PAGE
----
Contempt is the only asymmetrical facial expression, so it's easy to spot once you're aware of its signs. One researcher has successfully tracked it in couples as a predictor of divorce. When someone is angry at you, you've still got traction with them, but when they display contempt, you've been dismissed.
In the split-second before someone prepares to answer a question, he will consciously or subconsciously evaluate what the best possible answer might be. For a truthful person, the best possible answer might omit some information. It might have a few extraneous details. But it will still offer the information requested.
Speaking of trust, ever since I wrote this book, 'Liespotting,' no one wants to meet me in person anymore - no, no, no, no, no. They say, 'It's okay. We'll email you.' I can't even get a coffee date at Starbucks. My husband's like, 'Honey, deception? Maybe you could have focused on cooking. How about French cooking?'
Tales of cheating on school and college tests are rife. There have been instances where teachers have given students test answers in order to make themselves look good on their performance reviews. Mentors who should be teaching the opposite are sending a message that lying and cheating are acceptable.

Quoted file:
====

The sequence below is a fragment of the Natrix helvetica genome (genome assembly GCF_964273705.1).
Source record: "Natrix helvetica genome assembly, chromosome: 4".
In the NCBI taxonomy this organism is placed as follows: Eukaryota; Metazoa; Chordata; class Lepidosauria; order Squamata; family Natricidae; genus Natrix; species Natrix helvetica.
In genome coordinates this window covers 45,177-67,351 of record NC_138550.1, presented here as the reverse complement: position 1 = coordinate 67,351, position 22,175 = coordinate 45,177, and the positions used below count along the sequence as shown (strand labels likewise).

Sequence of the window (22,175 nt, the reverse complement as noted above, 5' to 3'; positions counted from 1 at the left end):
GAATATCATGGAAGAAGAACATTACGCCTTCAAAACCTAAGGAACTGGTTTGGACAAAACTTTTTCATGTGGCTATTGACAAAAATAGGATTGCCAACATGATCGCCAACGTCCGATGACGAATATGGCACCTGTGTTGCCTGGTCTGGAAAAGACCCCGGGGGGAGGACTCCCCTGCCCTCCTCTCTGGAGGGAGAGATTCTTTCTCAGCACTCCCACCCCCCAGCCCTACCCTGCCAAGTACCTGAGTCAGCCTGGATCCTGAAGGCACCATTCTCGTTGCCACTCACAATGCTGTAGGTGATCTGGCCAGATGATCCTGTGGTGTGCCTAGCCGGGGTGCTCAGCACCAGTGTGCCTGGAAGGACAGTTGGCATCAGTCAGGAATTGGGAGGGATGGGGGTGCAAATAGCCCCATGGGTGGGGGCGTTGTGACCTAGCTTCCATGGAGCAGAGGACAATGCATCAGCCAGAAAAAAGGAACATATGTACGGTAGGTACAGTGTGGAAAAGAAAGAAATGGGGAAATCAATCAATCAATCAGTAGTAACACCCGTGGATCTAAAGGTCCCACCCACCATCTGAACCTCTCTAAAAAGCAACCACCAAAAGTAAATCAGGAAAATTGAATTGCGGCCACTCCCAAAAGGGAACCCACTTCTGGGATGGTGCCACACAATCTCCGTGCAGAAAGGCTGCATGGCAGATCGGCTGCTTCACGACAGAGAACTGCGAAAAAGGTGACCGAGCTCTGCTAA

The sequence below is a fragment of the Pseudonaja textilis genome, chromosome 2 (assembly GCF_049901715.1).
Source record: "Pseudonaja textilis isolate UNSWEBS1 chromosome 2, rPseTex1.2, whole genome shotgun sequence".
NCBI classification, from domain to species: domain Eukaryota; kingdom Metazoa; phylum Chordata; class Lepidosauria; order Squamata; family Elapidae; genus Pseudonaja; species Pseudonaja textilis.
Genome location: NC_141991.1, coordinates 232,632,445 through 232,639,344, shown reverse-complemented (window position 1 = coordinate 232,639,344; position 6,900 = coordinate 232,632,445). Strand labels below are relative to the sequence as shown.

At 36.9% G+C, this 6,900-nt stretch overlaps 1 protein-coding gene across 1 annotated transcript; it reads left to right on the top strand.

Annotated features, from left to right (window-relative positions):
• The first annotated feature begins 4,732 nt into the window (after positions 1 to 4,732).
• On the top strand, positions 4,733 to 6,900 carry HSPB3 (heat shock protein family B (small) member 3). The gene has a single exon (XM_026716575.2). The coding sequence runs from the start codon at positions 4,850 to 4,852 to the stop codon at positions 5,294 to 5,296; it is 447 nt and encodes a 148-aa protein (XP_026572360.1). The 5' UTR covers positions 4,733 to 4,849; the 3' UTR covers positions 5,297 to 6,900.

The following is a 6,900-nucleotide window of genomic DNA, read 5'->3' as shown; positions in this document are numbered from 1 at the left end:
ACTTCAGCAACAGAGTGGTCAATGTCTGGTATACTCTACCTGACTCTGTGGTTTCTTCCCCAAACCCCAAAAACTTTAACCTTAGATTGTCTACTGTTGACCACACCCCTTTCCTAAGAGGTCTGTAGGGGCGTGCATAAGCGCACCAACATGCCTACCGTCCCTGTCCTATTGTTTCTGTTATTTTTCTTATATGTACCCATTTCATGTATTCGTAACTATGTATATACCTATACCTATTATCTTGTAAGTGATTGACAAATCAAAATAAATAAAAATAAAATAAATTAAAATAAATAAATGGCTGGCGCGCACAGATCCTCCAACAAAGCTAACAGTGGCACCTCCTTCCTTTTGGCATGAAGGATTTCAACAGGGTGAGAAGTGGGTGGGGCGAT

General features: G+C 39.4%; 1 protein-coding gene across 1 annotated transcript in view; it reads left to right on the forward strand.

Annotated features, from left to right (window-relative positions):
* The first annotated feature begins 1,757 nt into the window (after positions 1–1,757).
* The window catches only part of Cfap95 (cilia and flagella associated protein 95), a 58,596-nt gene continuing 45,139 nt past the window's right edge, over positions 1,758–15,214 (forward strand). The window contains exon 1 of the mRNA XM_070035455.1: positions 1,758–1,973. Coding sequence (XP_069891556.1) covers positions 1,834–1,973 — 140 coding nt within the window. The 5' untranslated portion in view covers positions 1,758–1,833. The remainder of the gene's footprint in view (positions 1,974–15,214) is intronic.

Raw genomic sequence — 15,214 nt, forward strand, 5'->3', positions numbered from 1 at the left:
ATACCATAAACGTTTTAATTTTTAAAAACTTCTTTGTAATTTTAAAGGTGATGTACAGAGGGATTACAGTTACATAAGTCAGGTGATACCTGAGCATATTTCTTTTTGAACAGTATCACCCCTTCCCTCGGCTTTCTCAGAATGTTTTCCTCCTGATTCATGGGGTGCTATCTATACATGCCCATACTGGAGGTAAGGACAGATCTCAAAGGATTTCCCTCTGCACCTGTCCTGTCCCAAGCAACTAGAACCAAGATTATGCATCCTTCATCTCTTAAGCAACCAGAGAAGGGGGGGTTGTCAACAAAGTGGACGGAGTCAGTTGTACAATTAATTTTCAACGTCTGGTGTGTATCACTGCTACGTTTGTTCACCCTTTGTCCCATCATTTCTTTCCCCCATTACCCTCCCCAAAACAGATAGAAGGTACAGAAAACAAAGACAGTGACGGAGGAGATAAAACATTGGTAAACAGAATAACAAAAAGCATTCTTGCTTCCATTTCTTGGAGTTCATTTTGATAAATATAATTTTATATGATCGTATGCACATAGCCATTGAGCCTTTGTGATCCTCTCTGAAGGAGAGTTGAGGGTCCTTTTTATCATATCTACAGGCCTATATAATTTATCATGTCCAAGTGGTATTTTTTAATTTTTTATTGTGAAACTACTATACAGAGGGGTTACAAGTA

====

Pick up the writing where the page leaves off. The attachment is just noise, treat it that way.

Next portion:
Truth-tellers who expect others to believe them tend to speak naturally and un-self-consciously. But if they don't expect to be believed, they may try too hard to seem honest. Unfortunately, the result makes them sound less believable. Obviously, then, not every oddly phrased statement is a lie.
Deception can cost billions. Think Enron, Madoff, the mortgage crisis. Or in the case of double agents and traitors, like Robert Hanssen or Aldrich Ames, lies can betray our country. They can compromise our security. They can undermine democracy. They can cause the deaths of those that defend us.
Studies by several different researchers have shown that the number of lies we're told each day is anywhere from 20 - 200. To many, that will seem shockingly high. Yet it isn't, in light of humans being ill-suited to detect lies. The average human can detect a lie only 54% of the time.